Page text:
Jesus healing women

The healing of the woman on a Sabbath, bent double with a spirit of infirmity (Luke 13:10-17)

Here’s the story

On a Sabbath Jesus was teaching in one of the synagogues, and a woman was there who had been crippled by a spirit for eighteen years. She was bent over and could not straighten up at all. When Jesus saw her, he called her forward and said to her, ‘Woman, you are set free from your infirmity.’  Then he put his hands on her, and immediately she straightened up and praised God.

“Indignant because Jesus had healed on the Sabbath, the synagogue leader said to the people, ‘There are six days for work. So come and be healed on those days, not on the Sabbath.’

“The Lord answered him, ‘You hypocrites! Doesn’t each of you on the Sabbath untie your ox or donkey from the stall and lead it out to give it water? Then should not this woman, a daughter of Abraham, whom Satan has kept bound for eighteen long years, be set free on the Sabbath day from what bound her?’

“When he said this, all his opponents were humiliated, but the people were delighted with all the wonderful things he was doing.

This story has a number of fascinating themes. One is infirmity brought on by spiritual oppression. Another is Jesus’ seeming insistence on healing people on the Sabbath day, which never failed to infuriate the Jewish religious leaders. And finally, there is this swirl of opposites: the people loved Jesus the religious authorities, and those who considered themselves religiously conservative and upstanding, hated Him.

Have you ever been asked “Who’s side are you on, anyway?”  Do your friends want you to pick sides sometimes, or maybe your kids, or maybe your boss?  We like to say the middle road is the wisest. We try to help both sides find a compromise. We say to our kids “Moderation in all things.” But sometimes there isn’t a middle road.

This story opens on a Sabbath day, Jesus was teaching in one of the synagogues. Jesus’ teaching was already somewhat edgy. He spoke with authority, and without citing other theologians or commentaries. He expected everyone to accept His teaching based on His character, and the merit of what He said. He used only scripture as His foundation, and built on that foundation in unusual, and usually unexpected, ways, to the delight of the people, and to the consternation of the Pharisees, rabbis, and teachers of the law.

Israel didn’t always have scribes, or Pharisees. Before Judah and Israel had been deported, God’s law was protected and kept by the Levites. But when Nehemiah led the tribes of Judah and Benjamin back to rebuild Jerusalem, Ezra the scribe went with him to help, you can read all about this in the books of Ezra and Nehemiah.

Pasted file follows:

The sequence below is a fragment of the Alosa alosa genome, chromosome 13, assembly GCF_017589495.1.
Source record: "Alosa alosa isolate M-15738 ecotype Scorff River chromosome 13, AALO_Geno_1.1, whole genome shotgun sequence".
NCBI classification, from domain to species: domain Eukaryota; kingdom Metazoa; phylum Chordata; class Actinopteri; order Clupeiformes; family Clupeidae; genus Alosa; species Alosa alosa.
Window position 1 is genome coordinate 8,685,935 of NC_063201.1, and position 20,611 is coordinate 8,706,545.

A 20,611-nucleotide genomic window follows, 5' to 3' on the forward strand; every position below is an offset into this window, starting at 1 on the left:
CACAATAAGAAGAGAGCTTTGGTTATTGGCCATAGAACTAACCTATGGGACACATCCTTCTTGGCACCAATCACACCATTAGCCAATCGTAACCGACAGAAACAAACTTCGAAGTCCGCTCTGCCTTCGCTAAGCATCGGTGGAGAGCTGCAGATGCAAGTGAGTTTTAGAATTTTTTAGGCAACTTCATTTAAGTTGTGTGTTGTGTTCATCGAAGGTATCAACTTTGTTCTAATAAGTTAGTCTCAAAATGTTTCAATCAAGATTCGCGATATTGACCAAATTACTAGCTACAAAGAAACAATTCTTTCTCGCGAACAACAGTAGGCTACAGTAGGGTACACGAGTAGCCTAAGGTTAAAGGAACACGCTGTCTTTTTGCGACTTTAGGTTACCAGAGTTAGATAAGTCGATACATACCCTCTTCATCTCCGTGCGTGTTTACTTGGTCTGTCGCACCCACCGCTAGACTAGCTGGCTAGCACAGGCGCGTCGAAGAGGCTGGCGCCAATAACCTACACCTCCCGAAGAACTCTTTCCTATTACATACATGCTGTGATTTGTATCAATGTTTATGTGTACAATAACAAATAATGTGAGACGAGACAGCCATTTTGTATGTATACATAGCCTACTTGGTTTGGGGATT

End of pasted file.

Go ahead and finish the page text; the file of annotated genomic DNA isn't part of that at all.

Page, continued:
The Jews must have learned about scribes from the people who deported them. Nehemiah eventually gave Ezra the scribe full authority to teach God’s law and rule over religious affairs so that never again would Israel allow idols, neglect the temple and its sacrifices or dishonor the Sabbath.

Over the next few hundred years scribes took on more and more honor. The scribe was considered to have ultimate authority on all questions of faith and practice. It was said a scribe’s dignity and importance were unlimited. It was believed that scribes would be first in heaven, that even God Himself paid honor to scribes, and the angels would praise them. They were to be absolutely believed and obeyed, even if they said that from now on your right hand was your left hand and vice versa.

In their own writings they claimed that their words were even more binding than God’s, and had more weight than the prophets. What rules in your own home have taken on that kind of aura?  Do you say, “Because I said so,” or do your children know that your rules harmonize with biblical principles?

The scribes and Pharisees laid the most stress on the observance of the Sabbath. No other subject in the rabbinical teaching got as much space, or as many detailed regulations. According to the Mishnah, Sabbath desecration was one of the most grossly wicked crimes a person could commit, and the penalty was stoning to death.

So then, Jesus was teaching, and there may have been a sense of anticipation in the air, as the religious intelligentsia listened closely for something to pounce on, and the worshipers listened with amazement. At some point, Jesus noticed a woman bent over with some kind of an infirmity.

(Next blog reveals some surprising new research about the religious life of Jewish women living in the first century)

All passages taken from the New International Version (NIV) Holy Bible, New International Version®, NIV® Copyright ©1973, 1978, 1984, 2011 by Biblica, Inc.® Used by permission. All rights reserved worldwide.

Comment